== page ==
San Diego homes and businesses have been improperly charged for a program that keeps toxic sewer water from being discharged
San Diego homes and businesses have been improperly charged for a program that keeps toxic sewer water from being discharged into the Pacific Ocean.
A new report from Interim City Auditor Kyle Elser said the city failed to charge Industrial Wastewater Control Program permit holders enough to cover the costs of the program.
According to the City Auditor’s Office, many of the fees charged to industrial polluters have not been adjusted since 1984. The Public Utilities Department agreed to adjust the fees last year, but failed to do so, according to the San Diego Union-Tribune.
Between 2010 and 2019 city auditors found only 14% of almost $40 million in costs was recovered from permittees. The remaining $33 million was improperly billed to homes and businesses.
“These cost recovery practices remain out of compliance with city regulations and policies,” said the report. “More seriously, the possibility remains that, by passing on most program costs to other wastewater customers, the city may not be complying with Proposition 218.”
Proposition 218, which was passed in 1996, requires voters to approve tax increases. It also directs that fees charged to property owners, including for water and sewer service, cannot exceed the cost of providing the service.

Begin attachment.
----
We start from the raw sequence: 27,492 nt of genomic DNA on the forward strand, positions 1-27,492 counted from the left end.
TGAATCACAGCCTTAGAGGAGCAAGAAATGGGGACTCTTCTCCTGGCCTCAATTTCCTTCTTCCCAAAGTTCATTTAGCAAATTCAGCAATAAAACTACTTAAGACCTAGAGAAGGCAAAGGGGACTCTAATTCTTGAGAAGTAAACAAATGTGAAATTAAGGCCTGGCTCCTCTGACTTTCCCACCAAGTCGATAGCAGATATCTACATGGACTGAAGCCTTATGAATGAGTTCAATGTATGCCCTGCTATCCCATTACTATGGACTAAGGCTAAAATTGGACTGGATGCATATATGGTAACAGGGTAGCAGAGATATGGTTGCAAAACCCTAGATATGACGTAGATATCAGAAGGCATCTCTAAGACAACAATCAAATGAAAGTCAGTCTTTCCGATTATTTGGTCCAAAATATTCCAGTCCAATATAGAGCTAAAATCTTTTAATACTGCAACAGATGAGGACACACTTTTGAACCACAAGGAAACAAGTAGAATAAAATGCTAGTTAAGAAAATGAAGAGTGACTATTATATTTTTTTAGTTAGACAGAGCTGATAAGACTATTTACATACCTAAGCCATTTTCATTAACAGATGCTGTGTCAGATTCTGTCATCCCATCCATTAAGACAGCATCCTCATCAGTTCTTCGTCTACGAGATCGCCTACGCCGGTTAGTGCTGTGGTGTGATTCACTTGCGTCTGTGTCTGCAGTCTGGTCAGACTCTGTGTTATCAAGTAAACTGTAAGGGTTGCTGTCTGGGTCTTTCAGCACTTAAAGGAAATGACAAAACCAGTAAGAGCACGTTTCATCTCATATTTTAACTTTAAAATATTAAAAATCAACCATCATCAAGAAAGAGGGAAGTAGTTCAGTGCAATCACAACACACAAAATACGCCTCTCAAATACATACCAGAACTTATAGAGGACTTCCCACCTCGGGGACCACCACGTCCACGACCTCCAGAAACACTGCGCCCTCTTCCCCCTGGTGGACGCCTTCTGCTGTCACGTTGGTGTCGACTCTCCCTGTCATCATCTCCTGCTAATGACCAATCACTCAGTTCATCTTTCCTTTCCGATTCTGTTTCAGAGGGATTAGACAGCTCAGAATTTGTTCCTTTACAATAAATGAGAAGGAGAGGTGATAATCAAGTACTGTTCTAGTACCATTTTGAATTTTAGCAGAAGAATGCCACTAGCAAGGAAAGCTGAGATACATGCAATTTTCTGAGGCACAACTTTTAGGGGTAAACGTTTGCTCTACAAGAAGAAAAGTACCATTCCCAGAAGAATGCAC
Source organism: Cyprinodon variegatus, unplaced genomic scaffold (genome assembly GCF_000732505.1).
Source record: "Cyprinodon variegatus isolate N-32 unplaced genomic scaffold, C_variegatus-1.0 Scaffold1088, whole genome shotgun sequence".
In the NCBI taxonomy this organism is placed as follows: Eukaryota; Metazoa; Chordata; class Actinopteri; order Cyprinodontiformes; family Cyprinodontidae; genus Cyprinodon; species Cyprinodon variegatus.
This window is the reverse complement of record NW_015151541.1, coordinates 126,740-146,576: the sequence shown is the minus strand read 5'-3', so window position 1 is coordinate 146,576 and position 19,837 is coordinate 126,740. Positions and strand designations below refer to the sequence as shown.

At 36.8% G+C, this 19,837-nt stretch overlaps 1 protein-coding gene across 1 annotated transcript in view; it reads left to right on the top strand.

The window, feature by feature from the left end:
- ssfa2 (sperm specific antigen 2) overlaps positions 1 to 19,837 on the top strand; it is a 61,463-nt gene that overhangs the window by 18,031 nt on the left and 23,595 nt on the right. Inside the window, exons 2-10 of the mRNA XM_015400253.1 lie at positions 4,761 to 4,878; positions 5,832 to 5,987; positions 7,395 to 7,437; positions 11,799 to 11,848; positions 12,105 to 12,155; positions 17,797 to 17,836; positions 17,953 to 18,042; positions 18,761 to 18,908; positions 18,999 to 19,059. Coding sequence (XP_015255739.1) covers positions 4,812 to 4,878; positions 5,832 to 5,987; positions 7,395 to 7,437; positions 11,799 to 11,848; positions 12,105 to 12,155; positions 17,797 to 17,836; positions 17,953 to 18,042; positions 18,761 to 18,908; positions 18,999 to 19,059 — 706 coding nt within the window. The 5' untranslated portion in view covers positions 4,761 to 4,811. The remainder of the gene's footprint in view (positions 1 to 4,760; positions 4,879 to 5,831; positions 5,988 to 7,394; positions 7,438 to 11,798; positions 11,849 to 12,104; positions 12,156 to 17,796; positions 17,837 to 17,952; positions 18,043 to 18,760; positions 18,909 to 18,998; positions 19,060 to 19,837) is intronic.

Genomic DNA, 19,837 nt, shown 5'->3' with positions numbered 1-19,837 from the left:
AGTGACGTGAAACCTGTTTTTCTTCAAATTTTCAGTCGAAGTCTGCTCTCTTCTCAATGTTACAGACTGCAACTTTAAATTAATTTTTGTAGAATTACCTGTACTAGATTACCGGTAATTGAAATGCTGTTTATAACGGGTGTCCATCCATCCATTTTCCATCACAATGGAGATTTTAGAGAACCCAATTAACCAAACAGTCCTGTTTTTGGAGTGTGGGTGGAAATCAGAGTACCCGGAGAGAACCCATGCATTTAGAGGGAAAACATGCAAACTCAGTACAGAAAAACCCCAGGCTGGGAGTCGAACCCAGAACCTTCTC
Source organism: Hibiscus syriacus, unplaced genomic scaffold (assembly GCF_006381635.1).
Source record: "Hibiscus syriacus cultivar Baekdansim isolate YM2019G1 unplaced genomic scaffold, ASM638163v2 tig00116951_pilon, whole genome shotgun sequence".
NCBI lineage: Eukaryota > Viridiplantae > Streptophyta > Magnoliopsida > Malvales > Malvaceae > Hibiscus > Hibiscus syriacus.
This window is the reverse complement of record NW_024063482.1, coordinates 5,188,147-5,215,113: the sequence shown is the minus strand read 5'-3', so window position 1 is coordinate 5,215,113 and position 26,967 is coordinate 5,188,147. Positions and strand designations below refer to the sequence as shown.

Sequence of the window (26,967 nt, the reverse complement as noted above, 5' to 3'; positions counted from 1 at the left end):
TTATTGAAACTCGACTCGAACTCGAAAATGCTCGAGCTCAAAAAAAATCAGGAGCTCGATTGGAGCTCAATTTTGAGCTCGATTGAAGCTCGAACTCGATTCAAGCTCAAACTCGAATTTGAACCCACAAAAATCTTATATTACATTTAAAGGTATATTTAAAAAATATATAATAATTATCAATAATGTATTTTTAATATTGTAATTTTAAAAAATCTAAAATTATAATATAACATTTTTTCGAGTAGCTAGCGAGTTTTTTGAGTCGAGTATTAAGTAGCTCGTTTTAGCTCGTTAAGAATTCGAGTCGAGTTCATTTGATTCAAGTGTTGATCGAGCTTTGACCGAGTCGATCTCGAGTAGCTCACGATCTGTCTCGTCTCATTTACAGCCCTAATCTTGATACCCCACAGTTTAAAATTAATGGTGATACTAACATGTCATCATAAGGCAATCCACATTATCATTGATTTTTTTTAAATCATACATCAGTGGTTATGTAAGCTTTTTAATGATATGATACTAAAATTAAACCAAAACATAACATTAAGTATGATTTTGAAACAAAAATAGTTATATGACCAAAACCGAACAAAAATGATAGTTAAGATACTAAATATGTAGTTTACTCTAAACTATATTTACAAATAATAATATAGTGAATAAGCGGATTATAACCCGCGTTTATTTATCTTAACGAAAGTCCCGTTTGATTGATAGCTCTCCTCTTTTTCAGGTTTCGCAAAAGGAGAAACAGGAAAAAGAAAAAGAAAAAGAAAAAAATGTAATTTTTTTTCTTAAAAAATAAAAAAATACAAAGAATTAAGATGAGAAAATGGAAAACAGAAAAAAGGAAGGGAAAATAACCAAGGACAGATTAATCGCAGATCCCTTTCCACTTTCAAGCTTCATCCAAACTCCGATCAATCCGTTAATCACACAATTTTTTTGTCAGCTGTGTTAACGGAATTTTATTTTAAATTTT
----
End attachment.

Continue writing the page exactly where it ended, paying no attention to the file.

The wrongly billed charges were imposed only on residents of San Diego and not on ratepayers across the county, who also participate in the industrial wastewater program, reported the San Diego Union-Tribune.
“Under the leadership of Mayor Faulconer, a new management structure and team are now in place and we are committed to continuous improvement throughout our operations,” said department Director Shauna Lorance in response to the report. “While over two decades have passed since IWCP fees were last updated, we have documented through our responses how we will periodically update fees to ensure that they remain appropriate and comply with all applicable regulations.”